Breakthrough in forensics to hand investigators a new tool in fight against wildlife crime
With illegal traps often placed in remote locations, investigators have previously struggled to collect evidence of wrong doing
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A breakthrough in retrieving human DNA could hand investigators a new tool in the fight against wildlife crime, according to new research.
With illegal traps often placed in remote locations, investigators have previously struggled to collect evidence of wrong doing.
But, according to the study, new techniques could allowing investigators to retrieve DNA from items exposed to the elements.
Steven Ferguson, lead forensic scientist at the Scottish Police Authority’s Forensic Services, said: “The research undertaken by PAW has demonstrated that these same techniques, used in crimes ranging from housebreaking to murder, can also be used to identify those involved in persecuting birds of prey.”
The study, initiated by the Partnership for Action Against Wildlife Crime (PAW) Scotland and carried out by the SPA Forensic Services, the Scottish Government and the University of Strathclyde, found DNA can be traced on traps that have been outside for at least 10 days, and from rabbit baits and bird carcasses at crime scenes after at least 24 hours.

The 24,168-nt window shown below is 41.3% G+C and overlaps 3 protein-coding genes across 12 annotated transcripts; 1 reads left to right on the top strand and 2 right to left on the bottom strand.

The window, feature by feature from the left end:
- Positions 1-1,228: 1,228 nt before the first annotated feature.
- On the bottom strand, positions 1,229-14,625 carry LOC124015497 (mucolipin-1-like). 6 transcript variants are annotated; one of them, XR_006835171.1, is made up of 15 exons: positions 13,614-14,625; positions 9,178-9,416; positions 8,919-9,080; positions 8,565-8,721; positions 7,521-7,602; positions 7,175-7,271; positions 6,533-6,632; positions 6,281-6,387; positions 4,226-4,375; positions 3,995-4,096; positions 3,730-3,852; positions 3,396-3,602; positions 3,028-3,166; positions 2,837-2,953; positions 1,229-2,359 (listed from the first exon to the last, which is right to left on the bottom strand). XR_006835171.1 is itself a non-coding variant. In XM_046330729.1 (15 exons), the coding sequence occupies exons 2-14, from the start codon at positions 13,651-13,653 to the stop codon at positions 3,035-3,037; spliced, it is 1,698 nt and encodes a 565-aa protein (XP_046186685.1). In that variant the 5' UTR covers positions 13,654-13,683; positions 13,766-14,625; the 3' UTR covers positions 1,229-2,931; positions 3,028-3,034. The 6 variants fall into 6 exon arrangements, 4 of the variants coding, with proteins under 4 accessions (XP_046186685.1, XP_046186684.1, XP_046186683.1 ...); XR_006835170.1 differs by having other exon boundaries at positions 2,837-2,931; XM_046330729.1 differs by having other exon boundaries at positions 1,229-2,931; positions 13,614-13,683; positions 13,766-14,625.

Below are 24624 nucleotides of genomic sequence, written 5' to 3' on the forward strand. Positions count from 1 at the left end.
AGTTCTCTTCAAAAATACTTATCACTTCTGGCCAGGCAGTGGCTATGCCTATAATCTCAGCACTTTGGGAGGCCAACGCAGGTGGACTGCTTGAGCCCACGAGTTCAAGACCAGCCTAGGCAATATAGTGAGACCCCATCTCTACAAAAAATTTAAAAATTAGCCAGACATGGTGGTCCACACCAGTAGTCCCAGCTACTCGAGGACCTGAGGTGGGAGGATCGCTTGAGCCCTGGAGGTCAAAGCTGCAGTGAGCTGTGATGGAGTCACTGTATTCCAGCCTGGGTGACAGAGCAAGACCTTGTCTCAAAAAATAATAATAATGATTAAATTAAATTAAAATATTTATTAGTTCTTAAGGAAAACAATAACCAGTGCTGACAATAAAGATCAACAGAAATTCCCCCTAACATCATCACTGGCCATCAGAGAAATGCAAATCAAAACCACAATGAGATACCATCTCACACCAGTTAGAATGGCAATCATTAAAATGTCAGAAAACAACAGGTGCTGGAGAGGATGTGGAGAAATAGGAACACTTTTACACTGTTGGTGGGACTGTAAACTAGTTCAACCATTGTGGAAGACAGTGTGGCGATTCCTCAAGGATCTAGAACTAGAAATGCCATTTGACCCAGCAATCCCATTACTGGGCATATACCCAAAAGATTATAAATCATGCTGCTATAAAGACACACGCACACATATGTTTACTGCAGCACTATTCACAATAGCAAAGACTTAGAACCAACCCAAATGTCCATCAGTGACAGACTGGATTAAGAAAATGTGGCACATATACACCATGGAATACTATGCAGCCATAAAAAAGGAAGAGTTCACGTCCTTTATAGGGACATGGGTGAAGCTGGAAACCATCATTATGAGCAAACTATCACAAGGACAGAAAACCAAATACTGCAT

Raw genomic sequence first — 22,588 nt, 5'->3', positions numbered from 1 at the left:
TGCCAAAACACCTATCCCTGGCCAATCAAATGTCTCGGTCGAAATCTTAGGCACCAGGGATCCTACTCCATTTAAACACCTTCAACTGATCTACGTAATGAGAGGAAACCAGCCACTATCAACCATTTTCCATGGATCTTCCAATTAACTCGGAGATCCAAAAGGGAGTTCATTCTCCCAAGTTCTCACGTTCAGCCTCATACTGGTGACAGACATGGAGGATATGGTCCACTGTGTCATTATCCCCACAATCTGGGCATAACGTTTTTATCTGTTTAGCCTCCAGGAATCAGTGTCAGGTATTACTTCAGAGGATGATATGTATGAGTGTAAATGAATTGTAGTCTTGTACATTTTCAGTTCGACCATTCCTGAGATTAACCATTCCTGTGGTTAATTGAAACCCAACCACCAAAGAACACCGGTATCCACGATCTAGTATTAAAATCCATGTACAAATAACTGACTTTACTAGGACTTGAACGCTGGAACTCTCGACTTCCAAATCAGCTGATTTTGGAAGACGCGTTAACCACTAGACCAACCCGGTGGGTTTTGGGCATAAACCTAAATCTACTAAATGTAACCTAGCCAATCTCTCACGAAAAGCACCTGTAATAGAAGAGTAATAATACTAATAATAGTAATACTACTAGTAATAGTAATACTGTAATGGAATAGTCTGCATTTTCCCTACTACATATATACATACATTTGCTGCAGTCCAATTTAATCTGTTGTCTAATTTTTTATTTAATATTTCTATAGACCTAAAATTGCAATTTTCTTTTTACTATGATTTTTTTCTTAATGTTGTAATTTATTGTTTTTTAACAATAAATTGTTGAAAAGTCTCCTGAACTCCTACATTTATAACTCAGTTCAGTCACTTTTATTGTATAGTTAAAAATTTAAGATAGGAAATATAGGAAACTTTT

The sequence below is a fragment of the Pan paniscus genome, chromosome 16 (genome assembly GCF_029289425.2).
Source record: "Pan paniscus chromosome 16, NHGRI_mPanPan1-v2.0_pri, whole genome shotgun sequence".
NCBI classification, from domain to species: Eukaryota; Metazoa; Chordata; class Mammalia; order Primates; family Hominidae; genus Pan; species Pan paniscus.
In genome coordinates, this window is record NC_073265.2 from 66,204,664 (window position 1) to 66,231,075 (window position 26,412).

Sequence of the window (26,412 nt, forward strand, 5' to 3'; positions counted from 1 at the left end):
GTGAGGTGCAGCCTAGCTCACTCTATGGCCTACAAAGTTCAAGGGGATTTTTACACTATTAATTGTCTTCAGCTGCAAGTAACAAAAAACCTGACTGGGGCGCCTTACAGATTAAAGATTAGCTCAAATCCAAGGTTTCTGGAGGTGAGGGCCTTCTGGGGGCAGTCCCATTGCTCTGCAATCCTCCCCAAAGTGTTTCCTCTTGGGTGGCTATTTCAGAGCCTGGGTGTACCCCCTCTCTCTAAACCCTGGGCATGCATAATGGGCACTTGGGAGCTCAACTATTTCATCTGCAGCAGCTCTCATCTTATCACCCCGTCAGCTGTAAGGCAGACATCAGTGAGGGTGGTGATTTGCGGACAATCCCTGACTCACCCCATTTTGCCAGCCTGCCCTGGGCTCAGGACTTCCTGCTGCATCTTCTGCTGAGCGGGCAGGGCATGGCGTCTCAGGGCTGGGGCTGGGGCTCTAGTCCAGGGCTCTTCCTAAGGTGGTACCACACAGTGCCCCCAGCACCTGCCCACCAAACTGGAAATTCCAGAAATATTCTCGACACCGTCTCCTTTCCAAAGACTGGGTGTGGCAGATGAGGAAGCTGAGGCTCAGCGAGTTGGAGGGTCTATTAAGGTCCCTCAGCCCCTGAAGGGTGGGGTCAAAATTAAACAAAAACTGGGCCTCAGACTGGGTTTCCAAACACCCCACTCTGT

Environment Secretary Roseanna Cunningham said: “Poisoning, trapping and shooting are all methods used to illegally target birds of prey, however investigations can often be hampered by a lack of evidence.
“This new research will unlock the potential of using DNA profiles to track criminals and could play a crucial role in helping secure convictions for wildlife crime.
“We continue to prioritise wildlife crime and are working to develop new ways to protect our precious birds of prey, including through a new wildlife crime detective post at Police Scotland HQ and a new team of special constables to tackle rural crime in the Cairngorms National Park.”
While the overall number of recorded crimes fell from 284 instances in 2014/15 to 261 in 2015/16, the number of crimes involving hunting with dogs rose to its highest in five years
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Millar will work alongside chief scientific adviser for Scotland Professor Sheila Rowan and chief scientist (health) Professor Crossman